Action on Access is the national co-ordination team for widening participation in higher education, funded by HEFCE and DELNI. It now undertakes the work on disability previously done by the now disbanded National Disability Team. This area of the Action on Access website provides is a rich smorgasbørd of resources.

DEMOS: Online Materials for Staff Disability Awareness
An online learning package designed to teach academic staff about the issues faced by disabled students in HE. The package was created as part of DEMOS, a HEFCE-funded project undertaken jointly by the four universities in the Manchester area which concluded in 2003. There are modules on ‘Disability Awareness’, ‘Students with Dyslexia’, ‘Admissions of Disabled Applicants’,’Assessment and Examination Regulations’ and on recent disability legislation, as well as handy lists of FAQs.

Guide to Accessible Web Design
If you need to check the accessibility of your web pages for disabled students, try using this resource.

The Teachability Project
Eight detailed online booklets, from the University of Strathclyde, on how to make HE materials, such as course information, lectures, seminars, tutorials, e-learning, exams and assessments,accessible for disabled students.

Working with Students with Disabilities
A rich and detailed guide written by Christopher Hopkins, David Jackson, Jan Tennant and Andrew Wilson for the Higher Education Academy Subject Centre for Engineering. Full of generally applicable advice and ideas.

SCIPS (Strategies for Creating Inclusive Programmes of Study)
English is one of 10 subjects involved in this pilot project, which ended in December 2004. The aim was to identify learning activities specified in subject Benchmark Statements
that could be problematic for students with disabilities and to devise subject-specific ‘inclusive strategies’ for academic staff to build into the curriculum. The material generated by the project is included in an online database searchable by discipline, learning activity, key skill and disability. SCIPS is part of Academic Standards and Benchmark Descriptors: Developing Strategies for Inclusivity, a HEFCE-funded project based at University College Worcester.
SCIPS has also produced a guide to disability etiquette.

Dyslexia Research Trust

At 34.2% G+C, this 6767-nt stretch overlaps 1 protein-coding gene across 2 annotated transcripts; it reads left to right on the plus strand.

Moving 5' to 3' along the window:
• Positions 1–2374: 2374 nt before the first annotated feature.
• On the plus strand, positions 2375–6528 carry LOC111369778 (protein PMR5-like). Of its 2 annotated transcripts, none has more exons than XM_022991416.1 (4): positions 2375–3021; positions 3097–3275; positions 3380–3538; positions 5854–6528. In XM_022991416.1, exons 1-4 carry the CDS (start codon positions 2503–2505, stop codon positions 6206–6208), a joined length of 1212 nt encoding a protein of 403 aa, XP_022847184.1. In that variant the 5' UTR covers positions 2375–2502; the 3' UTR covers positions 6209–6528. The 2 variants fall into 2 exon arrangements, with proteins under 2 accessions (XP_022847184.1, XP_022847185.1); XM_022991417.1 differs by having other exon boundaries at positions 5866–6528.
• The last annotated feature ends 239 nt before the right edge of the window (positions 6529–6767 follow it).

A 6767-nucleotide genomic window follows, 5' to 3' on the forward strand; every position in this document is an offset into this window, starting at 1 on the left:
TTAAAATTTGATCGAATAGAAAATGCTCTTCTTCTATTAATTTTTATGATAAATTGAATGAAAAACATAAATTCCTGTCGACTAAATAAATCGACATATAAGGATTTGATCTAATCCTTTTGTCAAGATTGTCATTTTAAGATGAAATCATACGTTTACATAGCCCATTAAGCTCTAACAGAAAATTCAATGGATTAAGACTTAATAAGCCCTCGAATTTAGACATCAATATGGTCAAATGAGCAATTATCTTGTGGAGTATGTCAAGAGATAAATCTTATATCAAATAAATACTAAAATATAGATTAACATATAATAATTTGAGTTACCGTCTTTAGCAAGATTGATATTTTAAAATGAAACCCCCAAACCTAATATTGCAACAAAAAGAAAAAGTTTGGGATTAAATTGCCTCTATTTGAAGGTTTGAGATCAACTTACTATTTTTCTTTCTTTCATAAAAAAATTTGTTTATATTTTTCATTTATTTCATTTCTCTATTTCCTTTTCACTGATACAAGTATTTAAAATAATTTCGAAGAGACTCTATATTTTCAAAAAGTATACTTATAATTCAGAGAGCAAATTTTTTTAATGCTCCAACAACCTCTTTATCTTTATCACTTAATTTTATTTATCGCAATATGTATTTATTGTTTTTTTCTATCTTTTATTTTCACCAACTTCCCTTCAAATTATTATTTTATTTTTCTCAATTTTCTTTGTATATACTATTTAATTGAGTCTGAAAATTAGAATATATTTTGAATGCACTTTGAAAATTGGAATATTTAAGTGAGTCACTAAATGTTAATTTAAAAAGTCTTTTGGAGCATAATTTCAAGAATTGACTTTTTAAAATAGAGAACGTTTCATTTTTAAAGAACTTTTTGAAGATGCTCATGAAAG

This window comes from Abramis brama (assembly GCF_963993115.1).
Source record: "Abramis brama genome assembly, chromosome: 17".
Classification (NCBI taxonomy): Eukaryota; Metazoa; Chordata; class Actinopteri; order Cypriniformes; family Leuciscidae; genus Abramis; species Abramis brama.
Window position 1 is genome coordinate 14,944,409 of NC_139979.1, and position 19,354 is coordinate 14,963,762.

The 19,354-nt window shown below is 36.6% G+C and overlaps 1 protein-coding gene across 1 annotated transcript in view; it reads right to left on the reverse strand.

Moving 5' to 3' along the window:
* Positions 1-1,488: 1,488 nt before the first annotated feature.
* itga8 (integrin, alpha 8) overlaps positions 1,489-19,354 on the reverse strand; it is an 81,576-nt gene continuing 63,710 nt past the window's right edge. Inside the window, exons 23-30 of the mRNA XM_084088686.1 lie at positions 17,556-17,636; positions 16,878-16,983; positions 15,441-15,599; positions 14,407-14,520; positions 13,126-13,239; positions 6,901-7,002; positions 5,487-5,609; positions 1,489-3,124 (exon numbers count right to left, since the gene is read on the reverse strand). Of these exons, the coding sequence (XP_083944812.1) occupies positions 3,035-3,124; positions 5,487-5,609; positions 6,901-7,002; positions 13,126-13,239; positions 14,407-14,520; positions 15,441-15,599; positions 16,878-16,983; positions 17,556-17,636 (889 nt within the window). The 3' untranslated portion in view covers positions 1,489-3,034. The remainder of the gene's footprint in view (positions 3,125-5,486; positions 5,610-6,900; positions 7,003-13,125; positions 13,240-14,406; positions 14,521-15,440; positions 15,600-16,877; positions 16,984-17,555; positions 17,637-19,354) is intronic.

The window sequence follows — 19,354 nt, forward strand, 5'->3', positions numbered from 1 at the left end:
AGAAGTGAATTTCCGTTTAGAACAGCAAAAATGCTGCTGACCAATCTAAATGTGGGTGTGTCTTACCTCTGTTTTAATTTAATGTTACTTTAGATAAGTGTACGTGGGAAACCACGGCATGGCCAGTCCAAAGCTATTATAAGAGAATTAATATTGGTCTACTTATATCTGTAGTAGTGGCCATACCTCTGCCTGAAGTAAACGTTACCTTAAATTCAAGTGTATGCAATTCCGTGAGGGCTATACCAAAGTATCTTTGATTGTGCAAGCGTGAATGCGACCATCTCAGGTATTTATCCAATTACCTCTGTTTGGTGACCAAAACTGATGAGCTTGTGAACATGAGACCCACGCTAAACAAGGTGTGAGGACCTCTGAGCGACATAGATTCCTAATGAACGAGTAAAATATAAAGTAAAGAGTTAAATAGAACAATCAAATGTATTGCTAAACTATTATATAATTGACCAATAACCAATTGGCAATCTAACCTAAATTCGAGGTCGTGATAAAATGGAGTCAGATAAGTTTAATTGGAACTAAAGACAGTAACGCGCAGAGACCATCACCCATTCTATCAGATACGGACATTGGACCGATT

Based at Oxford University, the trust funds ‘cutting edge interdisciplinary research into dyslexia and other related conditions’. Useful pages defining and describing dyslexia.

British Dyslexia Association: Colleges and Universities (Now Educator)
Concise information

British Dyslexia Association
aimed at FE and HE lecturers about how to identify and help dyslexic students.

Student Mental Health: Planning, Guidance and Training Manual
This online guide provides a useful, practical guide for lecturers who would like guidance on supporting students with mental health difficulties. (The most useful sections for lecturers are sections 3 and 7).

Resources for Disabled Students and Staff

Equality and Human Rights Council
The council has ‘a statutory remit to promote and monitor human rights; and to protect, enforce and promote equality across the nine “protected” grounds – age, disability, gender, race, religion and belief, pregnancy and maternity, marriage and civil partnership, sexual orientation and gender reassignment.’

Disabled People
A government website designed to provide information about disability legislation and to help disabled people find out about their civil rights.

Skill: National Bureau for Students with Disabilities
Skill describes itself as ‘an independent charity that promotes opportunities for people with any kind of disability in learning and employment.’ It provides free information and advice for disabled people and training for HE institutions and runs events and projects.

Mind (National Association for Mental Health)
The ‘leading mental health charity in England and Wales ’.